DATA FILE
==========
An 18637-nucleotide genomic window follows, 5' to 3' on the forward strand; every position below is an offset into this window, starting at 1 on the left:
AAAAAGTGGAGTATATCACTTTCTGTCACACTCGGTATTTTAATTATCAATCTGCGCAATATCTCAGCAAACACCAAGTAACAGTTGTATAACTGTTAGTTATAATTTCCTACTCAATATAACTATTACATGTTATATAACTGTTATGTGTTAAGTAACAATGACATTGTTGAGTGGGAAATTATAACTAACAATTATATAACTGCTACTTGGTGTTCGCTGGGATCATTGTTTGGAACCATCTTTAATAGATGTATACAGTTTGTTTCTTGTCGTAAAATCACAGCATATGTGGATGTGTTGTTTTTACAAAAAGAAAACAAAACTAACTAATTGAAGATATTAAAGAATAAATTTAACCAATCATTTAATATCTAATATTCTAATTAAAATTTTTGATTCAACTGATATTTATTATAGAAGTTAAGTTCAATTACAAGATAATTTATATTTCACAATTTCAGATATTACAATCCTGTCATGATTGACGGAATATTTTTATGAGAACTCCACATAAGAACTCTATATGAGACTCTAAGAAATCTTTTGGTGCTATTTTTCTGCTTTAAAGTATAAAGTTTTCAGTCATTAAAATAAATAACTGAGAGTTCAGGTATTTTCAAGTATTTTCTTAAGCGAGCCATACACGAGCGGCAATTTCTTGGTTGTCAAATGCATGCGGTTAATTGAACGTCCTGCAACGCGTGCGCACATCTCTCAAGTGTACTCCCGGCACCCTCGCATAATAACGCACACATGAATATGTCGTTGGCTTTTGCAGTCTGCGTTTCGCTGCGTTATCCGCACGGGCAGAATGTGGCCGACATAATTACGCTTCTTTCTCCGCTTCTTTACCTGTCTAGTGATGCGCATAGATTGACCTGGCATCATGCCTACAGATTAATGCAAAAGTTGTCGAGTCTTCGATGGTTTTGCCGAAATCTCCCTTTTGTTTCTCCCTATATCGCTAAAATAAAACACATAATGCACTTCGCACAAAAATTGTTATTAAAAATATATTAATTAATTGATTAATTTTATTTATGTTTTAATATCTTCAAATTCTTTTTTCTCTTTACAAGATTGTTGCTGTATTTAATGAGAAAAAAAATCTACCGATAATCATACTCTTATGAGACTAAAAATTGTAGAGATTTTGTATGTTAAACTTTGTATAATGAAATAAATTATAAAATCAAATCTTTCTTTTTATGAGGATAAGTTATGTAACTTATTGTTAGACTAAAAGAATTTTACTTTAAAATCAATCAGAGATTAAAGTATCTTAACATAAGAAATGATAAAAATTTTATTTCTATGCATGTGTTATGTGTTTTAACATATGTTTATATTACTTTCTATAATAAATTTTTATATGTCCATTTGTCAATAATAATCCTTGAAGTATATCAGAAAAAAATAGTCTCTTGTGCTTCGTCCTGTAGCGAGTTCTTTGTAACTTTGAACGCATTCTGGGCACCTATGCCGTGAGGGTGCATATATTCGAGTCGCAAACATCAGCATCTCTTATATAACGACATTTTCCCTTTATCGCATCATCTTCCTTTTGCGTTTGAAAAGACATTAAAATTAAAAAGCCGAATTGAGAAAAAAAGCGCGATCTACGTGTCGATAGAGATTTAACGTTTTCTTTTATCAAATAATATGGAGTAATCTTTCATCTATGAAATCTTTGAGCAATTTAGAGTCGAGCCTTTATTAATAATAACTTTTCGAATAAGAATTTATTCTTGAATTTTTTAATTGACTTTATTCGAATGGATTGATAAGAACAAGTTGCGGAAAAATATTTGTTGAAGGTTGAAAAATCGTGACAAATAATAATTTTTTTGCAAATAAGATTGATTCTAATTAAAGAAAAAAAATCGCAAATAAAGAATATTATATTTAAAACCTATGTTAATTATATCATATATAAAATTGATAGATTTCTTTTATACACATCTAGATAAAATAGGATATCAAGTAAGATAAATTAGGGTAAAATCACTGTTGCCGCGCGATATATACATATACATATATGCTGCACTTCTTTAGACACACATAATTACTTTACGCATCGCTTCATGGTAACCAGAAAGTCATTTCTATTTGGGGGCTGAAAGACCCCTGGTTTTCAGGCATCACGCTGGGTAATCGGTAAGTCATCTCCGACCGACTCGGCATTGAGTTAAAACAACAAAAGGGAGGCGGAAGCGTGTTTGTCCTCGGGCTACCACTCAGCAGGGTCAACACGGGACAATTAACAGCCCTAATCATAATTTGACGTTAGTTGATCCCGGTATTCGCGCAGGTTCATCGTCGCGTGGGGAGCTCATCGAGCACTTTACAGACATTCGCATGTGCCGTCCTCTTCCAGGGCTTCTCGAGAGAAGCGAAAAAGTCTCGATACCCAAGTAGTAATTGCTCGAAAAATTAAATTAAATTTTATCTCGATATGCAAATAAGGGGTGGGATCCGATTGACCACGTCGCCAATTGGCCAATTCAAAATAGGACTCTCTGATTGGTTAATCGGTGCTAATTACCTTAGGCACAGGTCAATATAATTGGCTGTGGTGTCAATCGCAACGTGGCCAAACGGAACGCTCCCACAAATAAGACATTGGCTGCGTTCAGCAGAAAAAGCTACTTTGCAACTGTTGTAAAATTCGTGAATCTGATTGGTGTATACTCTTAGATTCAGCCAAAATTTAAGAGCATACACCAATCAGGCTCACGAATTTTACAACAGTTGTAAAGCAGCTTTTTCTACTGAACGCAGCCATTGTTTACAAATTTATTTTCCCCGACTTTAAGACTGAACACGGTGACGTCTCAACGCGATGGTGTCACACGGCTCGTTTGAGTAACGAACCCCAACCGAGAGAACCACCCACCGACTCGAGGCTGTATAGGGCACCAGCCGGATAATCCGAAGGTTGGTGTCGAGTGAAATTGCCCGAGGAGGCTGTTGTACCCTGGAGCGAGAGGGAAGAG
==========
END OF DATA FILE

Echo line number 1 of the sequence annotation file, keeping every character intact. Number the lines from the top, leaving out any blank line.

An 18637-nucleotide genomic window follows, 5' to 3' on the forward strand; every position below is an offset into this window, starting at 1 on the left: